I’m a procrastinator. And before there’s any confusion, I will tell you now that procrastinating is NOT the strength that I’m referring to in the title. I’m a “long-term procrastinator” and the consequences of that have been self-criticism and regret. The feeling like I haven’t done as much as I wanted to. The feeling that I’ve missed out on a lot of experiences.
I started to wonder why I procrastinate so much. Is it because I don’t have a reason for the panic monster to wake up and kick the instant gratification monkey out of the driver’s seat? (See a previous blog for reference.) In other words, do I choose to spend my time watching shows on Netflix rather than researching grad school programs because I don’t feel the pressure to do so? The answer to that is: yes. But it’s not as simple as that.
Why do I choose to procrastinate when I know I don’t want to? Why do I choose to play games when I know there are better things to do, things that would actually have a bigger return in the future? To an extent, yes, it is because I don’t have a discrete deadline or consequence and therefore, no panic monster keeping me from indulging in my instant gratification, but I realize it is also because of my biggest strength.
So if you know me, you would know that my biggest strength is that I’m a hard worker. This is a value that has been ingrained into me since I was young. My parents taught me that if I ever wanted anything in life, I would have to work for it. There’s no English equivalent to it, but some parting words they said to me when I left for college or now, when I return to DC for work, were “Work hard!” or “Try your best!” It’s the American Dream, an ideology that my parents wanted to make available to me since it wasn’t in their country.
Taking their lessons to heart, I work hard. I’m diligent. Even though my first reaction to a thought-consuming task is to avoid, when I actually get started, I put in the effort needed to complete it to the best of my ability. When I do something, I plan to do it well. This has made me dependable. This is how I have earned the trust of those I work with. It’s probably the most important quality that has helped me get to where I am today.
And working hard has made me a procrastinator. Makes sense, right?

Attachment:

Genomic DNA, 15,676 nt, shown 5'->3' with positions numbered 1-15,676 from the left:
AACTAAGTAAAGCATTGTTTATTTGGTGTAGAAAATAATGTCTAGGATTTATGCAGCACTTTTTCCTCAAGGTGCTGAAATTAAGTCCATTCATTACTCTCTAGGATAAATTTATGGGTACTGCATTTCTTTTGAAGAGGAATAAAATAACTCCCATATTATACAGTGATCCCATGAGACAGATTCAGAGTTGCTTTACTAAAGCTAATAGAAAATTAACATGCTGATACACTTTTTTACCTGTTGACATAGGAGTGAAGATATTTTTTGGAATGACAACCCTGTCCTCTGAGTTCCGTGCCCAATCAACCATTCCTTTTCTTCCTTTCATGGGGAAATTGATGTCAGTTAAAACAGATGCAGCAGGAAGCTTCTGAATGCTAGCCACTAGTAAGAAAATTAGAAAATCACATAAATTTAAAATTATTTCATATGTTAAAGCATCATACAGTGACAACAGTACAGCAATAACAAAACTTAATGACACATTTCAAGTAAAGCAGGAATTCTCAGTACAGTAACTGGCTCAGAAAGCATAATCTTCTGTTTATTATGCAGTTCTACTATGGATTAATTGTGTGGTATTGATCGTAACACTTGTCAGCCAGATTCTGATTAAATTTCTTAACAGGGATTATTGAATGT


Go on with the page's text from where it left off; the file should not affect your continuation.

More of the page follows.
Although my work ethic has been advantageous to me, what have been the costs? (“What are the opportunity costs?” the economist in me asks.)
Number one: lack of sleep. Long nights in high school and college. There were many days when my dad would wake up for work at 4am to find me still awake because I was trying to complete a project. I clearly remember watching the sun rise one morning as I was finishing up an essay (I remember because I Instagrammed a photo of it).
Number two: physical and mental fatigue. Anything we do requires our time and energy. Therefore, working on something for an extended period of time eventually takes a toll on us physically and mentally.
My greatest strength becomes my greatest weakness when I work too hard and sacrifice other things that are valuable. For most of my life, I have had a “work hard at all costs” mentality, and there are probably many psychological reasons why I do. It’s gotten me far, but now it’s making me procrastinate on my life.
It starts with my job. I approached my work at USAID like I do with everything else, and that was coupled with the feeling that I needed to prove my value at my first full-time job. I worked hard. There were a lot of things that I needed to learn and learn fast. It didn’t help that my office had a higher than average attrition rate, so everyone seemed to have more than their fair share to do.
This pace still remains today. I’m supporting multiple projects and workstreams. My roles and responsibilities naturally evolved to many other things outside my actual job description. I arrive to the office around 8:15am, and I usually stay past 7pm trying to get as much done as possible.
As a result, I’m a valuable member of my team, I’ve picked up new skills and responsibilities, and I’ve gained quite a bit of experience. But, also the result of my hard work is not enough time and energy dedicated to the things that I want to do.
If I leave the office at 7pm, I get home around 8pm, which doesn’t leave me a lot of time to do anything before I should go to bed for work the next day. I fall asleep around 1am to get up at 6am, so I don’t get a lot of sleep. Then, it’s another long work day: the grind of non-ending to-do lists, meetings, and staring at the computer screen. This routine exhausts me by the end of the week, so the weekend is spent recovering. I find myself choosing Netflix because I just don’t have the physical and mental energy to do anything else.
This needs to change. I need to work less. More accurately, I need to reallocate my hard work — spend less of my time and energy on my job and more on other things I value. I’ve been taking microsteps to do this. It also kind of helps that the government was shutdown because things have been slower. But, I updated my resume yesterday, and I am making time to write this blog.
Like many things in life, working hard has diminishing marginal returns. The economist in me knows this and is kind of upset that it took me so long to grasp the concept. Up until some optimal point, working hard is my greatest strength. Past that point, it’s my greatest weakness.
This is one of the many lessons that 2018 has taught me.
Over and out.